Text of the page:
Update on Adaptive Cursor Sharing
By Allison on Apr 12, 2009
Select /* ACS_1 */ count(c1) from t where c1 = :B1;The column c1 has 12 distinct values but the data in that column is skewed. There are three possible execution plans for this query,
Full table scan
Index range scan
Fast full scan
When Ric ran through all 12 distinct values for B1 he found he got 11 child cursors in 18.104.22.168, while with 22.214.171.124 the same test only generates 7 child cursors. Two code changes went into 126.96.36.199 to reduce the number of child cursors, which is why there are only 7 but why do we see 7 when there are only 3 possible plans?
As we discussed in our original blog post the first time this statement is executed the optimizer peeked at the actual value of the bind variable b1 and uses that value to determine the initial execution plan. The next value passed in for B1 will use the same plan but behind the scenes, Oracle monitors the behavior of the queries, and determined that the different bind values caused the data volumes manipulated by the query to be significantly different. Based on this difference, Oracle "adapts" its behavior so that the same plan is not always shared for this query. Hence on the next execution, a new plan is generated based on the current bind value. So now the child cursor count is 2.
SQL> select child_number, executions, buffer_gets, 2 is_bind_sensitive, is_bind_aware 3 from v$sql 4 where sql_text like 'select /*ACS_1%'; CHILD_NUMBER EXECUTIONS BUFFER_GETS IS_BIND_SENSITIVE IS_BIND_AWARE ------------ ---------- ----------- ----------------- ------------- 0 2 600 Y N 1 1 1821 Y YThe new child cursor is marked bind aware. As Ric ran through all 12 distinct values (running each value twice) Oracle continued to consider whether the current bind value was expected to result in a significantly different data volume than those bind values for which cursors had already been created. Each time Oracle saw a significant change, it triggered the statement to be hard parsed. In Ric's case this happened 5 more times. During those additional 5 hard parses the optimizer came up with two distinct plans. But because Oracle did 5 hard parses, 5 new child cursors were generated even though some of those cursor had the same execution plan.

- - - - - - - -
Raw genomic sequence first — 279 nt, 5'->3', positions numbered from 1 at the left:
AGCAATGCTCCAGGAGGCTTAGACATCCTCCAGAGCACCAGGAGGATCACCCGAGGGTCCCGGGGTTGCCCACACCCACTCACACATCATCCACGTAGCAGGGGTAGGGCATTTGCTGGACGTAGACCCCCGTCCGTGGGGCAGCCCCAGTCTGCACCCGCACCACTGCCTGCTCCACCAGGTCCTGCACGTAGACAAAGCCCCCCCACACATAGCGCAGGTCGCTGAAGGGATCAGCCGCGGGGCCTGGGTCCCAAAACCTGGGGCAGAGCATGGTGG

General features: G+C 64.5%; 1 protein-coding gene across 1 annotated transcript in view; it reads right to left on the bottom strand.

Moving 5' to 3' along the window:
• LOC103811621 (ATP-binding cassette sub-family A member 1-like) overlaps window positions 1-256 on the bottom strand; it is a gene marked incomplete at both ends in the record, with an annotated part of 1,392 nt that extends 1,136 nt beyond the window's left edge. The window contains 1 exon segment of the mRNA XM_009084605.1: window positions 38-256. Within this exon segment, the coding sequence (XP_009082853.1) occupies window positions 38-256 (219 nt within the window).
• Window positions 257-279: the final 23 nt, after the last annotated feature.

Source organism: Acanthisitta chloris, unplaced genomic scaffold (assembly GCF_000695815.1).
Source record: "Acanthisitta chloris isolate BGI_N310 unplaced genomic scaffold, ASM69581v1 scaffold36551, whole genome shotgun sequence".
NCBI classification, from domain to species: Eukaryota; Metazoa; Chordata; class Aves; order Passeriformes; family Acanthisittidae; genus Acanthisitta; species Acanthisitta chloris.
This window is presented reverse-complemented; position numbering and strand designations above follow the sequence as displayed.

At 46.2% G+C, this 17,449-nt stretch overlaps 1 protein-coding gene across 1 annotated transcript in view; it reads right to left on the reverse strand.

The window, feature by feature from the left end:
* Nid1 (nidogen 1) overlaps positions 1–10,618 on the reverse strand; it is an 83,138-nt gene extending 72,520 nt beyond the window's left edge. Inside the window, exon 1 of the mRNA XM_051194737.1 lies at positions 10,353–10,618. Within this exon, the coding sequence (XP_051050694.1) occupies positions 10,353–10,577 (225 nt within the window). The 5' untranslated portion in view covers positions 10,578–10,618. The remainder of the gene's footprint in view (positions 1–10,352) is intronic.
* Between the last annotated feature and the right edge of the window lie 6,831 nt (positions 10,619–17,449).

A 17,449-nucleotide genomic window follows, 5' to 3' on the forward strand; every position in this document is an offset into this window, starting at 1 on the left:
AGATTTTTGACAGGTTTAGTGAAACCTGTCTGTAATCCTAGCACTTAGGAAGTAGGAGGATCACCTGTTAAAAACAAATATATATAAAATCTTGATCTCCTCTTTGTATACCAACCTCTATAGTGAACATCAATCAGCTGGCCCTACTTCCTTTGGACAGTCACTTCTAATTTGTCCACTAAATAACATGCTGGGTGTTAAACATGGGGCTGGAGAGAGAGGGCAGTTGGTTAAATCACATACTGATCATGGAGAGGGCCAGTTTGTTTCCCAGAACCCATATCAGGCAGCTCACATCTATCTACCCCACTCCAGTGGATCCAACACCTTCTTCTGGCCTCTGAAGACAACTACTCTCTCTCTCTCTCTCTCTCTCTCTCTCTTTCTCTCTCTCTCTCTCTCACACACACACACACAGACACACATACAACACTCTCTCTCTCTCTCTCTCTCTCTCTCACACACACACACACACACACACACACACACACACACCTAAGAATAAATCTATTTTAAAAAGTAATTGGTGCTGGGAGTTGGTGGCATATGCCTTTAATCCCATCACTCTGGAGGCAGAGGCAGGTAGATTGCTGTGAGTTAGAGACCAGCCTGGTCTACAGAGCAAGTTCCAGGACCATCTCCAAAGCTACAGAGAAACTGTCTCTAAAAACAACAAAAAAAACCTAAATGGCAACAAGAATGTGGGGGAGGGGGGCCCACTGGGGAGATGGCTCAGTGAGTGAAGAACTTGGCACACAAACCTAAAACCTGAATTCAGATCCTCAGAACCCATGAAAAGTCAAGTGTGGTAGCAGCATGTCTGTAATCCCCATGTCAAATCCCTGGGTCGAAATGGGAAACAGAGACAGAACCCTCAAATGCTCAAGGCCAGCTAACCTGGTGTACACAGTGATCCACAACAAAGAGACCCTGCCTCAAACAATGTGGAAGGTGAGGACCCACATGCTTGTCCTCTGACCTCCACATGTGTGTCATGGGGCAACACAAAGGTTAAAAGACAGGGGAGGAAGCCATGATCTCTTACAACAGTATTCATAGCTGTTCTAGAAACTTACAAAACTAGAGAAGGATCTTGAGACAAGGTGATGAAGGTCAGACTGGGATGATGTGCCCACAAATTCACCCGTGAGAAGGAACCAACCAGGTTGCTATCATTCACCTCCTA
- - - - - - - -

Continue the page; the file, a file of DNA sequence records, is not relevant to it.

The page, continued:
SQL> select child_number, executions, buffer_gets, 2 is_bind_sensitive, is_bind_aware 3 from v$sql 4 where sql_text like 'select /*ACS_1%'; CHILD_NUMBER EXECUTIONS BUFFER_GETS IS_BIND_SENSITIVE IS_BIND_AWARE ------------ ---------- ----------- ----------------- ------------- 0 2 600 Y N 1 1 1821 Y Y 2 1 107 Y Y 3 1 218 Y Y 4 1 430 Y Y 5 1 821 Y Y 6 1 1007 Y YThis is the expected behavior. However, if we look at how many of these cursors are marked shareable we find only two of the 7 cursors are , which means the other 5 cursors will be aged out if cache space is required. So, they should not cause any contention.
SQL> select child_number, executions, 2 is_shareable 3 from v$sql 4 where sql_text like 'select /*ACS_1%'; CHILD_NUMBER EXECUTIONS IS_SHAREABLE ------------ ---------- ------------- 0 2 N 1 1 N 2 1 N 3 1 N 4 1 N 5 1 Y 6 1 YSo, as the system get busier and the non-shareable plans age out we will eventually have at most 3 cursors for this SQL statement (one for each execution plan), as you would expect.
You might wonder if this behavior scales with the number of bind values. In other words, if you run the query with 20 different bind values, would that result in 10 or more hard parses? This is not the case. During the initial hard parses, the optimizer is essentially mapping out the relationship between bind values and the appropriate execution plan. After this initial ramp up period, a steady state will eventually be reached, so that executing with a new bind value will result in picking the best child cursor in the cache, without requiring a hard parse. In fact, Ric's test table contained over 30 possible values for the bind (though he only used 12 in his test queries). Changing the test to use all of the possible values results in only one additional hard parse.